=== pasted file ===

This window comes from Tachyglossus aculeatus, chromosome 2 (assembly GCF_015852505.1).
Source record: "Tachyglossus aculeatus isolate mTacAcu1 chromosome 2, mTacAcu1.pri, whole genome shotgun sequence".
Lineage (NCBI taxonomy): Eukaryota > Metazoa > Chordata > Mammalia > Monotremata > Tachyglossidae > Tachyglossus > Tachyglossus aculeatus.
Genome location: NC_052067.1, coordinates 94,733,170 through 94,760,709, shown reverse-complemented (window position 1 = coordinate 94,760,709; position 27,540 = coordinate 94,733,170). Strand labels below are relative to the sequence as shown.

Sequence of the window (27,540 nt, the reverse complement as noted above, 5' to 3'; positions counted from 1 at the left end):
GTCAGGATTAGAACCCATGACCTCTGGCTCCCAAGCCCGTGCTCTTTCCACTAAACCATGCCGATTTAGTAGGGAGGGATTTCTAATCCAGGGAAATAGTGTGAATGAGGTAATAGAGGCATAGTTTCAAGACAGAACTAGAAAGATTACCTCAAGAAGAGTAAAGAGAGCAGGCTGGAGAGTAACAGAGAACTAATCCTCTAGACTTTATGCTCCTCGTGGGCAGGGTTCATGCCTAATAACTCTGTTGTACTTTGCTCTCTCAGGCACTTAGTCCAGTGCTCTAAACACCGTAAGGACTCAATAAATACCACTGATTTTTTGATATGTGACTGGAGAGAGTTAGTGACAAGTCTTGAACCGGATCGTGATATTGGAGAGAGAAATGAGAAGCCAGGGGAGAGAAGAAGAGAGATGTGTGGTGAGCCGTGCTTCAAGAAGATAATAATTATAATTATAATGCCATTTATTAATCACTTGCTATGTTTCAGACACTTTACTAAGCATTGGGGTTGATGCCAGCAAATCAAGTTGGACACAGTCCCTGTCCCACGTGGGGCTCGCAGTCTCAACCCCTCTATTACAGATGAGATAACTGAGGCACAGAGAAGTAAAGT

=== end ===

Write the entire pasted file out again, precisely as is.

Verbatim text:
This window comes from Tachyglossus aculeatus, chromosome 2 (assembly GCF_015852505.1).
Source record: "Tachyglossus aculeatus isolate mTacAcu1 chromosome 2, mTacAcu1.pri, whole genome shotgun sequence".
Lineage (NCBI taxonomy): Eukaryota > Metazoa > Chordata > Mammalia > Monotremata > Tachyglossidae > Tachyglossus > Tachyglossus aculeatus.
Genome location: NC_052067.1, coordinates 94,733,170 through 94,760,709, shown reverse-complemented (window position 1 = coordinate 94,760,709; position 27,540 = coordinate 94,733,170). Strand labels below are relative to the sequence as shown.

Sequence of the window (27,540 nt, the reverse complement as noted above, 5' to 3'; positions counted from 1 at the left end):
GTCAGGATTAGAACCCATGACCTCTGGCTCCCAAGCCCGTGCTCTTTCCACTAAACCATGCCGATTTAGTAGGGAGGGATTTCTAATCCAGGGAAATAGTGTGAATGAGGTAATAGAGGCATAGTTTCAAGACAGAACTAGAAAGATTACCTCAAGAAGAGTAAAGAGAGCAGGCTGGAGAGTAACAGAGAACTAATCCTCTAGACTTTATGCTCCTCGTGGGCAGGGTTCATGCCTAATAACTCTGTTGTACTTTGCTCTCTCAGGCACTTAGTCCAGTGCTCTAAACACCGTAAGGACTCAATAAATACCACTGATTTTTTGATATGTGACTGGAGAGAGTTAGTGACAAGTCTTGAACCGGATCGTGATATTGGAGAGAGAAATGAGAAGCCAGGGGAGAGAAGAAGAGAGATGTGTGGTGAGCCGTGCTTCAAGAAGATAATAATTATAATTATAATGCCATTTATTAATCACTTGCTATGTTTCAGACACTTTACTAAGCATTGGGGTTGATGCCAGCAAATCAAGTTGGACACAGTCCCTGTCCCACGTGGGGCTCGCAGTCTCAACCCCTCTATTACAGATGAGATAACTGAGGCACAGAGAAGTAAAGT